have been raised, but is simply an attempt to respond to a few issues that
seem to stick out in my mind.

Most importantly, others have to get involved or risk being spoken for

Jim Lyle

Clarion University

jlyle at clarion.edu

Excerpt of Sullivan article cited above [card is bolded]:

*B. Rules and Standards This Term: Three Levels of Division*

In every major instance of surprising moderation in constitutional cases
last Term, the Justices divided over the choice between rules and standards.
These divisions were complex, as the Justices divided over rules and
standards at three different levels: first, whether the Court's own
constitutional precedents ought to be construed as rules or standards;
second, whether the Constitution's provisions should be interpreted as rules
or standards; and third, whether the Court, in fashioning the operative
doctrines (that is, tests and levels of scrutiny that will guide the lower
courts and the Court itself in future cases), ought to formulate rules or
standards. This section examines these divisions in turn, with reference to
the decisions outlined earlier in Part I. As will become clear, the Reagan
and Bush appointees divided into two camps: the Justices who favor
continuity with precedent and  [*70]  interpretive and operative standards,
and the Justices who would give continuity little independent value and
favor interpretive and operative rules.

*I. Stare Decisis Rules and Standards.* -- The Court can take either a
rule-like or standard-like approach to its own body of precedent. The "rule"
of stare decisis says "adhere to precedent." A flexible standard says
something like "overrule when wrong." n297 The Court divided sharply between
the two last Term, most strikingly in the abortion case.

In recent Terms, several Justices have argued that, in constitutional cases,
stare decisis should be a flexible standard, not a rule, so that
constitutional "error" may be corrected. n298 If the Court errs in
interpreting a statute, the legislature can correct it through ordinary
majority vote. But if the Court errs in interpreting the Constitution, a
legislature is powerless to correct it through ordinary legislation, n299
and Article V makes it difficult for the people to overrule the Court by
constitutional amendment. Hence a standard: the Court should overrule itself
when wrong in constitutional cases. This standard appeared to gain momentum
when the Court, in the 1991 case of *Payne v. Tennessee,* n300 overruled its
recent precedent regarding the admissibility of victim impact statements in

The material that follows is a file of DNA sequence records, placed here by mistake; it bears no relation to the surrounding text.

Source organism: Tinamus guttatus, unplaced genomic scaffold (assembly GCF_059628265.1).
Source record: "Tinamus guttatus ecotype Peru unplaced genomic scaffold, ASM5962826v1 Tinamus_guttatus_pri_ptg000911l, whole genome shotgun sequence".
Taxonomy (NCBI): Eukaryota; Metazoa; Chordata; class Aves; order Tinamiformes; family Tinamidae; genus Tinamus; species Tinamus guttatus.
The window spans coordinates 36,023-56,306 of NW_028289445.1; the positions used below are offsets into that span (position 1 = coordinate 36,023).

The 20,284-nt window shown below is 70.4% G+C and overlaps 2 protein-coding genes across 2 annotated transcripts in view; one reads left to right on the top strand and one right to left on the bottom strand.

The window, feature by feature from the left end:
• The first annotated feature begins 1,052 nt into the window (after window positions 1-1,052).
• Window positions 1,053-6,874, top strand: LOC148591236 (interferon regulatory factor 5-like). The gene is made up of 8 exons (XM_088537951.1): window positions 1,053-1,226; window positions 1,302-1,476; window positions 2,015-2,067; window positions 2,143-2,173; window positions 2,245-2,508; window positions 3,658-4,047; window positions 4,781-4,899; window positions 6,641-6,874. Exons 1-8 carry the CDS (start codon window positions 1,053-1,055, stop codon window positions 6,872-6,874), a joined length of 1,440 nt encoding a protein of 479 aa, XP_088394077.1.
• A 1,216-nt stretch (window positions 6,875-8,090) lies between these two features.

capital punishment cases. n301 Some observers saw this as a dress rehearsal
for the impending overruling of *Roe.* n302

Surprisingly, the *Casey* joint opinion blocked the advancing
overrule-when-wrong standard, adopting a rule instead. The plurality
insisted that *Roe,* correct or not, n303 be essentially reaffirmed because
"the very concept of the rule of law underlying our own Constitution  [*71]
requires . . . continuity over time." n304 The joint opinion's argument for
stare decisis proceeded as follows. n305

The general rule about overruling constitutional decisions is: don't. Why
not? The Court is the least dangerous branch. It cannot tax, and it has no
tanks. So why should people obey it? Because it has "legitimacy, a product
of substance and perception." n306 People "perceive" the Court as making
"principled" decisions, not political "compromises." n307

This does not mean that the Court can never overrule prior decisions; the
people can "accept some correction of error without necessarily questioning
the legitimacy of the Court." n308 But they can't handle too much. Thus,
"normal stare decisis analysis" n309 allows for standard-like exceptions to
the rule of "don't overrule": first, overrule if the old case proves too
"unworkable"; n310 second, overrule if people's "reliance" on the old case
is not too great; n311 third, overrule if the surrounding law changes too
much; or fourth, overrule if the underlying facts change too much n312 -- as
long as you do not do it too often. n313

The exceptions to the rule are themselves standards, but no factor favors
the overruling of *Roe:* first, *Roe* works; second, people have relied on
it (couples have more sex and women have more jobs and job security); third,
there has been no law change (curiously, the Court's short-circuiting of the
privacy strand of substantive due process in *Bowers v. Hardwick* n314 goes
entirely unmentioned); and fourth, there have been no material changes in
reproductive fact. n315

By contrast, the joint opinion argued, *Lochner v. New York* n316 and *Plessy
v. Ferguson* n317 required overruling in *West Coast Hotel Co. v.  [*72]
Parrish* n318 and *Brown v. Board of Education* n319 respectively. The
"factual assumptions" underlying both of the earlier cases had been exposed
as "fundamentally false," n320 thereby triggering the fourth factor of the
normal stare decisis test. n321 Crucially, these overrulings turned on
facts, not values. They were not "the victories of one doctrinal school over
another by dint of numbers," n322 which would make the Court seem "'little
different from the two political branches of the Government.'" n323 Instead,
they rested "on some special reason over and above the belief that a prior
case was wrongly decided." n324

So far so good, but the joint opinion then announced a different and